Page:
In short, there is more than one way to skin a cat and leaving the EU does not in any way mean reduced influence nor does it mean an end to collaboration and cooperation. To suggest otherwise is cynical scaremongering. What we can say is that the EEA relationship at present is very much tilted in favour of the EU - however, with Britain joining Efta, we would see a much it in a much stronger position to reform the sub-optimal parts of the agreement.
By leaving the EU we put the real business of trade and foreign policy back into the hands of our own government. We are then free to initiate changes to bad regulations by way of modifying the standards that underpin them. The debate as to how many rules and regulations is neither here nor there - and to express it as a percentage as the Twitterati do is a tiresome game that ignores the substance of regulation and what it is for.
In truth, it doesn't matter a jot if we adopt all of them in that what we gain is a stronger position to reform them. Good deregulation comes from regulatory reform rather than this juvenile notion of having a "bonfire of red tape". We can do that better if we leave the EU. Staying in the EU means we have to wait our turn to set the agenda rather than dealing direct at the top tables.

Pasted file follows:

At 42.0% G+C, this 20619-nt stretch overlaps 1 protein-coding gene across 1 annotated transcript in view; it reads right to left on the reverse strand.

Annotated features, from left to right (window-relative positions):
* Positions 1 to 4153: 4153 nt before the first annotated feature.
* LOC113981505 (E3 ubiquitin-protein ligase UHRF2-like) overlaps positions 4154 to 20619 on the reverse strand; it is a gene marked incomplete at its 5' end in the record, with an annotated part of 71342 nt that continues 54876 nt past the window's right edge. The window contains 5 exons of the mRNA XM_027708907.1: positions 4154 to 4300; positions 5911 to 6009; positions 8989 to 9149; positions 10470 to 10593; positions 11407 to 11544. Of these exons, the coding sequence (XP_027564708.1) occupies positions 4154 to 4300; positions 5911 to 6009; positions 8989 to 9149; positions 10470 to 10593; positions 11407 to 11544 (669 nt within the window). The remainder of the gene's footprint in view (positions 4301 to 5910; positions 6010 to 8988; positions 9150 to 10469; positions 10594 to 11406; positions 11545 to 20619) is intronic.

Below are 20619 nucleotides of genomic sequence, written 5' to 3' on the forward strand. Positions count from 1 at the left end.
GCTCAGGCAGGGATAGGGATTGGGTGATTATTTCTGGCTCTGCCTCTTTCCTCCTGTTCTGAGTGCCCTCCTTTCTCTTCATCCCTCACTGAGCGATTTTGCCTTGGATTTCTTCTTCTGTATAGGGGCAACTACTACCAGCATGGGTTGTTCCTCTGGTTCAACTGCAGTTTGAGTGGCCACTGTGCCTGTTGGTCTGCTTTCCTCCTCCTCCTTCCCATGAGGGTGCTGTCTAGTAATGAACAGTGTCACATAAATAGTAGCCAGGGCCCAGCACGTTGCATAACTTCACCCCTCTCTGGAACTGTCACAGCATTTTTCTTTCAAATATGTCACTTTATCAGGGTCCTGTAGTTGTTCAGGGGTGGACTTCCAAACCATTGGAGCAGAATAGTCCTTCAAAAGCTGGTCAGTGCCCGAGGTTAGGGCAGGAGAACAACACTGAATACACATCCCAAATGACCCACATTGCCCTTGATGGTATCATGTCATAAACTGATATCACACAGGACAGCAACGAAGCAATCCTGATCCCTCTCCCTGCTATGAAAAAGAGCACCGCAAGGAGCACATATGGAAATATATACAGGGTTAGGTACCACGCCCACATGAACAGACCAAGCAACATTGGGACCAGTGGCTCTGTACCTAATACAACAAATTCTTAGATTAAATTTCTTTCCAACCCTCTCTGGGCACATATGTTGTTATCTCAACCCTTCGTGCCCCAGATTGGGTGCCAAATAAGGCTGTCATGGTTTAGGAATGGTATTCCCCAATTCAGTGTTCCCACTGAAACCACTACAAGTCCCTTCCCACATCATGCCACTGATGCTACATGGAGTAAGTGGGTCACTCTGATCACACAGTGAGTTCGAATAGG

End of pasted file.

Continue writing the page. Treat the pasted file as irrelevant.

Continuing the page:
The short of it is, we have a very shallow public debate on the nature of rules and regulations and how they are made. One of the great successes of the EU is to convince the public that it is the alpha and omega of regulations. With a media lacking any curiosity and inquisitiveness and a BBC with a federalist agenda, we are never likely to see a mainstream debate that brings global governance into the light.
It is precisely this misconception that the Remain campaign and the government seek to exploit. They capitalise on public ignorance to further their agenda and cloud the issues to prevent the public ever realising. For that reason alone you should vote to leave. Their game is not an honest one.